Refinancing your car loan can be a big decision. You may be able to lower your interest rate and save money. However, in many cases, a new loan may cost you even more than the original. Here are a few of the pros and cons of refinancing a car to help you decide if it is the right decision for you.
What is Loan Refinancing?
Simply put, loan refinancing is replacing one loan for another. When you refinance, you are essentially paying off your old loan with money from your new loan, then repaying the latter under new terms. There are several reasons you may choose to refinance depending on your personal circumstances and motivations. Typically, borrowers look to refinance their car if they believe they can receive a new loan with more favorable terms or they need to increase their immediate cash flow.
Lower Interest Rate
One of the most common – and financially beneficial – reasons to refinance your car loan is to reduce your interest rates. Interest rates can fluctuate depending on the market, so choosing to refinance your loan may simply come down to the fact that rates have lowered.
But the current market isn’t the only factor affecting interest rates. An important component lenders consider when calculating the interest rate they offer is the borrower’s credit score. This number helps financial institutions determine how likely you are to pay the loan back. Therefore, if you had a poor credit score when you took out your initial loan, your loan had a higher interest rate. Conversely, if your credit score has improved since then, you may qualify for a lower interest rate.
If your financial situation has changed since you took out your original car loan and you are looking to lower your recurring expenses, refinancing could prove to be a good option. In this situation, a lender would offer you a new loan with lower monthly payments over an extended duration. Essentially, you would be paying less money each month but over a longer timespan. The downside of this, however, is that by extending the loan, the total amount you pay over the lifetime of the loan will increase (more on that below).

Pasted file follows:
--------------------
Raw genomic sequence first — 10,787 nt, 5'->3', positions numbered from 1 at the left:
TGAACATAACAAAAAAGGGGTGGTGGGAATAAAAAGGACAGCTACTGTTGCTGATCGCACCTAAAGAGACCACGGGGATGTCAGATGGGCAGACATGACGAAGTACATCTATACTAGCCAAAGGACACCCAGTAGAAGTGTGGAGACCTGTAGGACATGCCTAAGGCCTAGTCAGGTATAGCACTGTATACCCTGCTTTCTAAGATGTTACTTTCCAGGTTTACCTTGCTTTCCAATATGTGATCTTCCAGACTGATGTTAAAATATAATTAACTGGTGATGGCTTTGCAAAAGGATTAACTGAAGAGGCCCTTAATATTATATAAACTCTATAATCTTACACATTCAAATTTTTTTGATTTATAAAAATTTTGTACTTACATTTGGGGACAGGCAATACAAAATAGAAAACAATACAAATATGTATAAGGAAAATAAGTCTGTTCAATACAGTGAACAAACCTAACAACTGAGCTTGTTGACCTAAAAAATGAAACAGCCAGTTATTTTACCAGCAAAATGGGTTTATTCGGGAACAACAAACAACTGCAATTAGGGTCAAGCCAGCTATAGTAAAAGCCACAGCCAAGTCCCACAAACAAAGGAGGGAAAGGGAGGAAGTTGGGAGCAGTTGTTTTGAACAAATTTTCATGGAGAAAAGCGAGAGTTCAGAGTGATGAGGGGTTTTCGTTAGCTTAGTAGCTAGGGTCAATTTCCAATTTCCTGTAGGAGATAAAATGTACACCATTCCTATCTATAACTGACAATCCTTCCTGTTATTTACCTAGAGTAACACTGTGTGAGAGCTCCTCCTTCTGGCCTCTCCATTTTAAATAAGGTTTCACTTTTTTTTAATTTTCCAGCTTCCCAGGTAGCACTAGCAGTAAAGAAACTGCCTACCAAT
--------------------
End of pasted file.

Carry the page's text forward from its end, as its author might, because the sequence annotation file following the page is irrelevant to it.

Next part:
Increased Cash Flow
If you are in immediate need of cash, such as for a sudden home improvement need, a cash-out loan is also an option. This refinance option works if you currently owe less than what your vehicle is worth. You can then take out a new loan based on the equity of your car and pocket the money left over. For example, if your car is currently worth $12,000 and you owe $8,000, you have $4,000 in equity. A new loan would allow you to pocket the equity you have in your car.
There are some downsides to this option. Cars, unlike houses, are deprecating assets. Even if maintained well, a car will continue to lose value the longer you have it. This creates a possible pitfall of having an upside-down loan in which you owe more than what the car is worth. If you are involved in a crash that damages the car, the value will likely decrease drastically, making even more likely that you go underwater on your loan.
Another consideration with cash-out loans is that interest rates tend to be much higher than with traditional car refinance loans. You’ll want to ensure that the total interest you will pay on the loan is less than the cash-out you receive.
Increase in Total Cost
As mentioned previously, refinancing your car loan in order to reduce your monthly payments or get added cash upfront can be financially beneficial in the short term, but it is likely to cost you more in the long run.
If you are extending the length of your loan, you will end up paying more over the life of that loan because interest will continue to be charged until the debt is fully paid. The added years of your new loan can result in hundreds or thousands of dollars in interest. For example, if you have an $8,000 with a five percent interest rate paid over four years, you’ll pay a total interest rate of $843.25. If you extend your loan to six years, you will end up paying $1,276.44 in interest.
Even if you are able to get a reduced interest rate, you may still wind up paying more in total. In the above example, reducing the interest rate to four percent over six years results in $1,011.63 over interest over the course of the loan, nearly $200 more than the interest on the original loan.
Always do the math on any loan you take out to make sure you are saving money.
Higher Interest Rates
There’s no guarantee that you will be able to secure a lower interest rate when you refinance your car loan, particularly if you are refinancing in order to lower monthly payments or receive a cash-out loan.
You will also be susceptible to higher interest rates if you have an older car. Most lenders won’t issue a loan on an asset that has significantly depreciated in value. If they do, to make the deal financially viable, they will charge a higher interest rate.
Looking to refinance? AAA auto refinancing offers loans with rock-bottom interest rates. Learn more.